When was the last time you did something productive? Something truly creative, or useful, or industrious? Something that connected your hands and body with your brain and soul? 

Back in 1973, a British economist named E.F. Schumacher actually set about to estimate how much of the average person’s time was spent in production. His educated guess was about 3.5 percent of each 24 hours. The other 96.5 percent, he said, was spent in “sleeping, eating, watching television, doing jobs that are not directly productive, or just killing time ...” Schumacher pinpointed modern technologies as the main killer of productive work, and predicted that further technological development would reduce real productive work to nearly zero. He lamented this imbalance between production and consumption and considered it damaging, destructive and unwise for the human race, saying: “Modern technology has deprived man of the kind of work he enjoys most, creative, useful work with hands and brains, and given him plenty of work of a fragmented kind, most of which he does not enjoy at all.” Forty-six years on, I do not think Schumacher would be surprised to find the situation has not improved. But neither he nor anyone else could have predicted the heyday of modernity’s favorite consumer platform — social media. 

Personally, I love to debate and talk, and argue and talk, and read and talk, and well, talk. Storytelling (and arguing) is in my blood going back generations. It’s why I’m a writer today. But it also leads me into an embarrassing amount of time spent on social media. I could take a walk, or I could discuss political and social issues with someone halfway around the world. I could bake a cake, or I could just read a blog about baking a cake. I could do laundry, or I could debate with someone who is Wrong On The Internet. Social media platforms are the number one killer of my productive time, and judging from the immense, all-ages popularity of Facebook, Twitter, Instagram, and others, I’m hardly alone.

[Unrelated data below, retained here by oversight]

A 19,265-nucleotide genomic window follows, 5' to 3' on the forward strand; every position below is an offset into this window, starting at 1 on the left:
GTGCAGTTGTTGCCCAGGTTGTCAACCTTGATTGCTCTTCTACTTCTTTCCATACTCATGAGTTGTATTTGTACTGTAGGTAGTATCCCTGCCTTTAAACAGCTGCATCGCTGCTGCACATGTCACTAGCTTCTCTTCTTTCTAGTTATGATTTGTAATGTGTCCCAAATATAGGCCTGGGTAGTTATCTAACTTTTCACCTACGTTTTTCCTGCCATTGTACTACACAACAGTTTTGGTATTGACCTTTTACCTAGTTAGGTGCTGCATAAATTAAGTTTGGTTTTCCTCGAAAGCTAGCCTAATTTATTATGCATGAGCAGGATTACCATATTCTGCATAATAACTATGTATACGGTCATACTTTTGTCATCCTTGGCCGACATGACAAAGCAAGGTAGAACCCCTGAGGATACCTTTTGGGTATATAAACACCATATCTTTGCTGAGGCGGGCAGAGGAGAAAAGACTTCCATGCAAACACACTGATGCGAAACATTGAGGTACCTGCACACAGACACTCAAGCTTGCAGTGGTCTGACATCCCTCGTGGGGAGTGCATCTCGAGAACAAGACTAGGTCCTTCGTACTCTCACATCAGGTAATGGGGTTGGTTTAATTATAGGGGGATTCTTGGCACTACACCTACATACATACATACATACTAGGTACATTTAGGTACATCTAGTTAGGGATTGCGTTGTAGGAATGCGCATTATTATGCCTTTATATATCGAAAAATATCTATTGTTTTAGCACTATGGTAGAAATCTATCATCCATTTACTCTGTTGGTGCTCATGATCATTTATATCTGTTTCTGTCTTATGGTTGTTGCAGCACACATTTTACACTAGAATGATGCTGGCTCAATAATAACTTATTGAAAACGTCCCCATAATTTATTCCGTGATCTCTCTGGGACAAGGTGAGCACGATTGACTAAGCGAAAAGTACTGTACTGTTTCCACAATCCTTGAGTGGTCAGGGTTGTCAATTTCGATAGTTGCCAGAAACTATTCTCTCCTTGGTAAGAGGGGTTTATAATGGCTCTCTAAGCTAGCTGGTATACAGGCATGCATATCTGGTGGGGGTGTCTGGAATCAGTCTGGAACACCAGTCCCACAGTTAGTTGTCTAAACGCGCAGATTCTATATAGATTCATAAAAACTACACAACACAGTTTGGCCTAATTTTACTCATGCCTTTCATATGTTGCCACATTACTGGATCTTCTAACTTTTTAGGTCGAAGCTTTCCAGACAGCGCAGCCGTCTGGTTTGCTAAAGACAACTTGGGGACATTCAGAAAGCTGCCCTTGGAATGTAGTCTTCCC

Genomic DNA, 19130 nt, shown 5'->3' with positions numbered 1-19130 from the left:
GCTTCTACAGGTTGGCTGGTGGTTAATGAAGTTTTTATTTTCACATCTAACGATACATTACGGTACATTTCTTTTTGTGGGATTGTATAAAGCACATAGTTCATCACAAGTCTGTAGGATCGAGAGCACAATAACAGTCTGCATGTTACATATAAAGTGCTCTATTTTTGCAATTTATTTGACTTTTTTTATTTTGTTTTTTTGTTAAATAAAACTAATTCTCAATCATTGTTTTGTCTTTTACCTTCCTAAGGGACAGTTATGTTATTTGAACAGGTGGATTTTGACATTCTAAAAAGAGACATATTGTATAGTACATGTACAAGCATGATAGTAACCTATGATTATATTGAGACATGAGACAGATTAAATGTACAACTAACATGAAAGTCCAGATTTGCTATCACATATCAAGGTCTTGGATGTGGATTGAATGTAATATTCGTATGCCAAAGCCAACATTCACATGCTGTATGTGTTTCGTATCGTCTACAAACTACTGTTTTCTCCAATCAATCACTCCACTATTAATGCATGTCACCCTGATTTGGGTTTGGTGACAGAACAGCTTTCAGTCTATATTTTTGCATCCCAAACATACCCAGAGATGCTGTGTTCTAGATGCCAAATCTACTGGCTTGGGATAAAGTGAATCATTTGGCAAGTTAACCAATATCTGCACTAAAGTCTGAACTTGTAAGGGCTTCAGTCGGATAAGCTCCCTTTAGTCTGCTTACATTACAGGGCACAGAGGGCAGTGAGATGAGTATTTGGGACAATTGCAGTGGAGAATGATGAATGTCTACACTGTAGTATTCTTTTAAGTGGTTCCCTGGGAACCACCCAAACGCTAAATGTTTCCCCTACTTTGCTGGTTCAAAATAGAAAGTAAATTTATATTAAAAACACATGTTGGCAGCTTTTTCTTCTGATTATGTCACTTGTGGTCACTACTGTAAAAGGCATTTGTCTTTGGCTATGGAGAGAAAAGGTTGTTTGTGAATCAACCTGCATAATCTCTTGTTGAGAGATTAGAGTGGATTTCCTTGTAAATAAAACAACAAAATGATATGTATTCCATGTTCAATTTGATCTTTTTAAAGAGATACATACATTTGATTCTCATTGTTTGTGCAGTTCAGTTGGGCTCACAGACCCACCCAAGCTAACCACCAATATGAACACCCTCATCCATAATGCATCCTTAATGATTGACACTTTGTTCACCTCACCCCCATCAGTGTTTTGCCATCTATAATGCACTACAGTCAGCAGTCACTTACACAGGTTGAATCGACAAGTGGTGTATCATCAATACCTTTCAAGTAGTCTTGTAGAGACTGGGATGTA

There isn’t anything intrinsically wrong with talk, debate, discussion, reading or social media. But seen in the light of Schumacher’s insistence that it is productive work that makes us the happiest and healthiest as a society, it is a bit alarming to note that Facebook users, for example, spend a total of 950 million hours on the platform each day, equivalent to about 40 minutes per user. 

Social media isn’t going anywhere anytime soon, nor is political debate, seeing that we are headed into an election year. Like the novel, the newspaper, radio and TV before it, it has been enshrined as a form of popular entertainment and consumption, in addition to its value as a communication method and news source. It’s here to stay. But how, then, do we balance all this consumption with the productive and creative work our souls need? 

I propose an experiment: For the next week, I pledge to spend one hour engaging in productive work for every hour spent in social media consumption. For the purposes of this challenge, “productive work” will be anything that engages body, mind and soul to make a product or work toward its completion. This could include gardening, cooking, writing, welding, knitting, cleaning house, cutting hair, mowing the lawn, brewing beer or coloring with my daughter. It does not include TV, video games, movies, dining out, reading, watching sporting events, or any other passive work. I will use my cell phone settings to track my social media usage, and I will record that time and each productive activity in which I take part. I will report back with my findings in a week or two.

Productive work is not a highest good. People have value and dignity even if they are not useful, nor industrious, nor creative nor good at doing really anything in particular. But when it comes to earthly health and happiness, I’m with Schumacher. Creative, useful work will save us. 

Contributing Columnist

Liz Schleicher is a wife, stay-at-home-mother, writer and rare cancer survivor.

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